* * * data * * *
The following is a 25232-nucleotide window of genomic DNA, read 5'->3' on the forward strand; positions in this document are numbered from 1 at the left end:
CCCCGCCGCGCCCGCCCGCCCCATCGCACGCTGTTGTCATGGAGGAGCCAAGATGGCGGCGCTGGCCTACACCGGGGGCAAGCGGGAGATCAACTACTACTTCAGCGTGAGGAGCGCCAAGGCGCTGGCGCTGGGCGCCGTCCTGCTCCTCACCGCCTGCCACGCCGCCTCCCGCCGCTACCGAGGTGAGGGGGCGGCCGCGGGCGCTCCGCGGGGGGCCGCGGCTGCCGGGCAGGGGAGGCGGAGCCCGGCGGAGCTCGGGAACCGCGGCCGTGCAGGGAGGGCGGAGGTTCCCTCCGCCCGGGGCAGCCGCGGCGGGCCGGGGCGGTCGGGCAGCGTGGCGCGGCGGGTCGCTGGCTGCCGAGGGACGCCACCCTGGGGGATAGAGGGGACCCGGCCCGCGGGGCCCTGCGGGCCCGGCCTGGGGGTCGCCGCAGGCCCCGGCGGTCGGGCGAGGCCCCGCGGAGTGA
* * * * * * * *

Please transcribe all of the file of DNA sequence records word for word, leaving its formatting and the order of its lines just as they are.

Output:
The following is a 25232-nucleotide window of genomic DNA, read 5'->3' on the forward strand; positions in this document are numbered from 1 at the left end:
CCCCGCCGCGCCCGCCCGCCCCATCGCACGCTGTTGTCATGGAGGAGCCAAGATGGCGGCGCTGGCCTACACCGGGGGCAAGCGGGAGATCAACTACTACTTCAGCGTGAGGAGCGCCAAGGCGCTGGCGCTGGGCGCCGTCCTGCTCCTCACCGCCTGCCACGCCGCCTCCCGCCGCTACCGAGGTGAGGGGGCGGCCGCGGGCGCTCCGCGGGGGGCCGCGGCTGCCGGGCAGGGGAGGCGGAGCCCGGCGGAGCTCGGGAACCGCGGCCGTGCAGGGAGGGCGGAGGTTCCCTCCGCCCGGGGCAGCCGCGGCGGGCCGGGGCGGTCGGGCAGCGTGGCGCGGCGGGTCGCTGGCTGCCGAGGGACGCCACCCTGGGGGATAGAGGGGACCCGGCCCGCGGGGCCCTGCGGGCCCGGCCTGGGGGTCGCCGCAGGCCCCGGCGGTCGGGCGAGGCCCCGCGGAGTGA